Posted Wednesday 15 June 2011
The lives and careers of staff at London's Natural History Museum have been captured by Kingston University researchers in a groundbreaking new oral history project. Recording the experiences of experts ranging from specialists on dinosaurs to those who have devoted their lives to categorising parasitic worms, the project has now notched up 100 recordings with 50 individuals. In total almost 1,000 years of experience from retired staff and those due to leave in the next five years has been documented during the past three years.
According to project leader Professor Brian Cathcart, from London's Kingston University, using oral histories is a relatively new technique for studying the history of science in the United Kingdom. "It provides precious information that is often lost in scientific and official documents," he explained. "Our research looks at what goes into working at the museum and the very people involved, their memories and what they felt and thought. Without this project, such information would have been lost forever and our knowledge about this amazing institution would be so much poorer."
One major finding of the research programme, known as Museum Lives, has been that jobs at the museum have changed almost beyond recognition. Many staff started their life-long affiliation with natural history in their childhood, volunteering at the museum and eventually securing a job. According to Professor Cathcart, today most staff need a PhD before they can even take up a post. Research also highlights changes to the ways the museum works with a move away from categorising and displaying examples of different species towards individual projects.
"One of the most striking things about this subject is that the people we have interviewed see this as much more than just a job - it's a life-long passion," Professor Cathcart said. "Often staff have quite vivid recollections of their first encounter with nature and children just don't have the same exposure to the wonders of the natural world these days."
Among the interviewees was dinosaur expert Dr Angela Milner, who recalls getting a phone call from the museum's reception back in 1983 and discovering a man at the front desk with a huge claw in a carrier bag. "I nearly hit the ceiling," Dr Milner, associate keeper of palaeontology, recalled in her interviews. "It was immediately obvious to me that it belonged to a dinosaur but I'd never seen anything remotely that size before." Dr Milner quickly established the man had stumbled across a rugby-ball shaped piece of rock in the ground at a brick quarry near Dorking in Surrey. "He picked it up and bashed it with his hammer and the claw flew out," she said. In Spring 1983, she led a three-week excavation to recover about 60 per cent of the dinosaur skeleton which turned out to be the world's first fish-eating dinosaur, later named Baryonyx. The discovery made headline news. The rocks had been actively searched in the 1820s but nobody had ever found anything like this. "We excavated more than two tonnes of rock and some loose bones in the clay round the outside of the rock," she said. Every piece of rock was taken away in plaster of Paris or a polyurethane foam and brought back to the museum, where the contents were painstakingly removed by different mechanical techniques - often chipping away at rock to expose bits of bone. "It only became obvious what we'd got over several years as it was gradually prepared out," Dr Milner told researchers. "What we discovered was really different to any other kind of meat-eating dinosaur and opened the door to a whole new line of research which I'm still involved in to this day."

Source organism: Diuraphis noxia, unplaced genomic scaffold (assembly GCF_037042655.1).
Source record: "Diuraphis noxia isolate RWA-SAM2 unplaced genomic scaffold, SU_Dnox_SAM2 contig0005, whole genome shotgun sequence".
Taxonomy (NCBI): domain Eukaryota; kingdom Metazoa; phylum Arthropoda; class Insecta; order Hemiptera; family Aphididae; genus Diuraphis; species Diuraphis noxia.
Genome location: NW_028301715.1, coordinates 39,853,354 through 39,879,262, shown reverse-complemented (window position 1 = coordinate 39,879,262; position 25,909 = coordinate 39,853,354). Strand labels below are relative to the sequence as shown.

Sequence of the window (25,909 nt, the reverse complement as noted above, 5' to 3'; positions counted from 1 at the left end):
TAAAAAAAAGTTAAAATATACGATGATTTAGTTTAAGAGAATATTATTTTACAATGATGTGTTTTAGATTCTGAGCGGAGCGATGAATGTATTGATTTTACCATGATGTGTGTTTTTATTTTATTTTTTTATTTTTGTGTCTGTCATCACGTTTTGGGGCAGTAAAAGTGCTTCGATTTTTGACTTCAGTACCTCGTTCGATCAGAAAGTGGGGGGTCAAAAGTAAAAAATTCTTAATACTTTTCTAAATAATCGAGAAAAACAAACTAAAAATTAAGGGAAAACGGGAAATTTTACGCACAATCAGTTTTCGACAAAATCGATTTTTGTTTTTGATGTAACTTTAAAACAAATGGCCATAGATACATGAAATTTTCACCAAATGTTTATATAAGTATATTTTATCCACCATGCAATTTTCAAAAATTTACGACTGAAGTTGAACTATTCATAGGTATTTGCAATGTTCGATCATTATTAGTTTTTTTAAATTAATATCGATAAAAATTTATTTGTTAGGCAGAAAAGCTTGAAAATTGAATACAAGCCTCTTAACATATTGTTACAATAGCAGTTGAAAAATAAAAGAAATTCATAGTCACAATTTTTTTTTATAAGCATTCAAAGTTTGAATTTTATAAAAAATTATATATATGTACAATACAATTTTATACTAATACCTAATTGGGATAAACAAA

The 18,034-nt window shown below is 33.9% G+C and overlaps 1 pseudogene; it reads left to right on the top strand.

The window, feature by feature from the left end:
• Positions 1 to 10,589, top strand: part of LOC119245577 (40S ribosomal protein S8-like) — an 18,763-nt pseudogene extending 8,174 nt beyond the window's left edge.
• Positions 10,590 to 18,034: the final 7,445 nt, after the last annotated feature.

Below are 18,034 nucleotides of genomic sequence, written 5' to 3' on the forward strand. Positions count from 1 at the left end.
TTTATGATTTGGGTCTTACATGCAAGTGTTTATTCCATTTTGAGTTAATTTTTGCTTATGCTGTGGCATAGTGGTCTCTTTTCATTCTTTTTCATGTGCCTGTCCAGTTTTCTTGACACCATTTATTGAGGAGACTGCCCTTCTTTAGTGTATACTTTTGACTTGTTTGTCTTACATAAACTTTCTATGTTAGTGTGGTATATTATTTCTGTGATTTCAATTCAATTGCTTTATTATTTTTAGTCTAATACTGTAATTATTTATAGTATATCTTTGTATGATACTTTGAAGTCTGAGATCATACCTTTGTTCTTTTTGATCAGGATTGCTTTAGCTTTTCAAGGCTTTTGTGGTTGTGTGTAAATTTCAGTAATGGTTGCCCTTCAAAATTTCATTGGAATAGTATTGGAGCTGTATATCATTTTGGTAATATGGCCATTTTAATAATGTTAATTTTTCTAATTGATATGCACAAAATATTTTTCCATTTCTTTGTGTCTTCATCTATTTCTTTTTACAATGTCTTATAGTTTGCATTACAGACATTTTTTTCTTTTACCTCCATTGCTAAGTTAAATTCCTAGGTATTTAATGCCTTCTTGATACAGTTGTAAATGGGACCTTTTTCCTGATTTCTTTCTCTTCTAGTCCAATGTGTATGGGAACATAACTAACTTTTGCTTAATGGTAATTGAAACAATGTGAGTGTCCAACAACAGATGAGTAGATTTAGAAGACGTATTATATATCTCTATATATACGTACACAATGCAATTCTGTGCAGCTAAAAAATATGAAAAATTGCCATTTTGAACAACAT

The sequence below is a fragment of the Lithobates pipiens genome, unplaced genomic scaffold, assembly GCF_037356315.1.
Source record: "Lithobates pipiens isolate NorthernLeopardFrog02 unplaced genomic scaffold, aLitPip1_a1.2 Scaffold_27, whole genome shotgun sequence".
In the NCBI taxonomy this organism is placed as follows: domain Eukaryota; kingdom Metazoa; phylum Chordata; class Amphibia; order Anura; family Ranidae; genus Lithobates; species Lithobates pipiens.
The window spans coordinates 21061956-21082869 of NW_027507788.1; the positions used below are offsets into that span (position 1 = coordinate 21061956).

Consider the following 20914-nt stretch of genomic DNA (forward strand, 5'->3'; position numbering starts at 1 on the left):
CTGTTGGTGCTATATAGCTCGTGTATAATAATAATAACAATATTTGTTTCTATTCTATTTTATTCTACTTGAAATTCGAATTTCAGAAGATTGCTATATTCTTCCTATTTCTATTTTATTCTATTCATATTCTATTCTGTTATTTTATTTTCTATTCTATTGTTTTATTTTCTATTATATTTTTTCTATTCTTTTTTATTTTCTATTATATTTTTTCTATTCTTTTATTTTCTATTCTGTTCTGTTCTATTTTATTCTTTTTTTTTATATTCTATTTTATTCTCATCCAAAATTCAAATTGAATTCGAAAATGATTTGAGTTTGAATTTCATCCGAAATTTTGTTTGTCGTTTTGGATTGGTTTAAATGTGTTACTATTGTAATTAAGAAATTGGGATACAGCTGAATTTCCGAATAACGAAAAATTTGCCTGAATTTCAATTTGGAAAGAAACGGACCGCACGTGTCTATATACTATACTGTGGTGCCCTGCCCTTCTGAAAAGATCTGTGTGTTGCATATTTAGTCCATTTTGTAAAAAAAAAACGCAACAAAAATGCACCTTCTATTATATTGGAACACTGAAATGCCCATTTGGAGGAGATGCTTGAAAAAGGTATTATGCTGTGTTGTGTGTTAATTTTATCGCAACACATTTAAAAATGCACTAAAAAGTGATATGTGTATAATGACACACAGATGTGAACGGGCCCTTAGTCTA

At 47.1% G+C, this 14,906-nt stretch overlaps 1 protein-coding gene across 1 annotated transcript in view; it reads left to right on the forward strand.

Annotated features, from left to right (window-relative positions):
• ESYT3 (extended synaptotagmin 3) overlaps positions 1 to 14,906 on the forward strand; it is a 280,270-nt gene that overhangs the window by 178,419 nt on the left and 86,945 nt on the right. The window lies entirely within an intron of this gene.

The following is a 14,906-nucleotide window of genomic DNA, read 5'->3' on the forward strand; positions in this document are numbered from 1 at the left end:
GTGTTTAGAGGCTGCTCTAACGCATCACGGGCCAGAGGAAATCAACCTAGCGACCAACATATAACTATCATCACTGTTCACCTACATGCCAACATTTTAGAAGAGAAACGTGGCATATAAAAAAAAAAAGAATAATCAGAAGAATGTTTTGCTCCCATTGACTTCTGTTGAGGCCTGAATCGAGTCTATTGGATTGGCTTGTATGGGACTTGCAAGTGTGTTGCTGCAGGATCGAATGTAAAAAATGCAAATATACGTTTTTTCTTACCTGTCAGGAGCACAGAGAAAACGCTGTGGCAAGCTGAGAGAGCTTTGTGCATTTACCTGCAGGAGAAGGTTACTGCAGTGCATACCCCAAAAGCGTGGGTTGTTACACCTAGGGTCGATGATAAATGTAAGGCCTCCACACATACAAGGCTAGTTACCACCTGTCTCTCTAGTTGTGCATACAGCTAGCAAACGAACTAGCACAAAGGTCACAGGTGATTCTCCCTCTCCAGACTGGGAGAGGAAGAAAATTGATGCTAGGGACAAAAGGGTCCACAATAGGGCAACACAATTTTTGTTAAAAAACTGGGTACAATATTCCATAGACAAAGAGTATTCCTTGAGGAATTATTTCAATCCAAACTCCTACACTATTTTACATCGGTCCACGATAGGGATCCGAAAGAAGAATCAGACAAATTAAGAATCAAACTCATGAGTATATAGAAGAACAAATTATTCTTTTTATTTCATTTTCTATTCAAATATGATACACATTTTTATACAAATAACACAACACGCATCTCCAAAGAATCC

Dr Milner, who has played a key part in dinosaur exhibitions since the 1970s, was also involved in the decision to move Diplodocus, the large plant-eating dinosaur skeleton, into the main entrance hall in 1979. "The permanent dinosaur galleries now look at the huge variety of dinosaurs, how they lived and how they behaved," she said.
Other interviewees have regaled the researchers with tales of the museum favourites Guy the gorilla and the giant blue whale created in the 1930s. The Museum's Director of Science Professor Richard Lane, who holds an honorary degree from Kingston University, said the oral history project was vital in preserving the knowledge of staff and sharing it with a wider audience. "This exciting project gives real colour to the formal and impersonal style used to report scientific discoveries," Professor Lane, who has also recorded his memoirs as part of the project, said." It reveals motivations, working conditions and passions of the museum's staff. Many of our senior researchers and curators have quite literally decades of experience in managing the national collection of 70 million natural history specimens."
The project is the first to be undertaken by the new Centre for Arts and Humanities Research which is a partnership between Kingston University and the Natural History Museum. The Centre, based at the Museum, aims to boost research, and involves scientists working with humanities and arts specialists to bring new approaches to their specialist fields. The material gathered will be held within the Museum's archives and available to the public via the Museum Lives website and also featured in exhibitions.
Universities Week 2011
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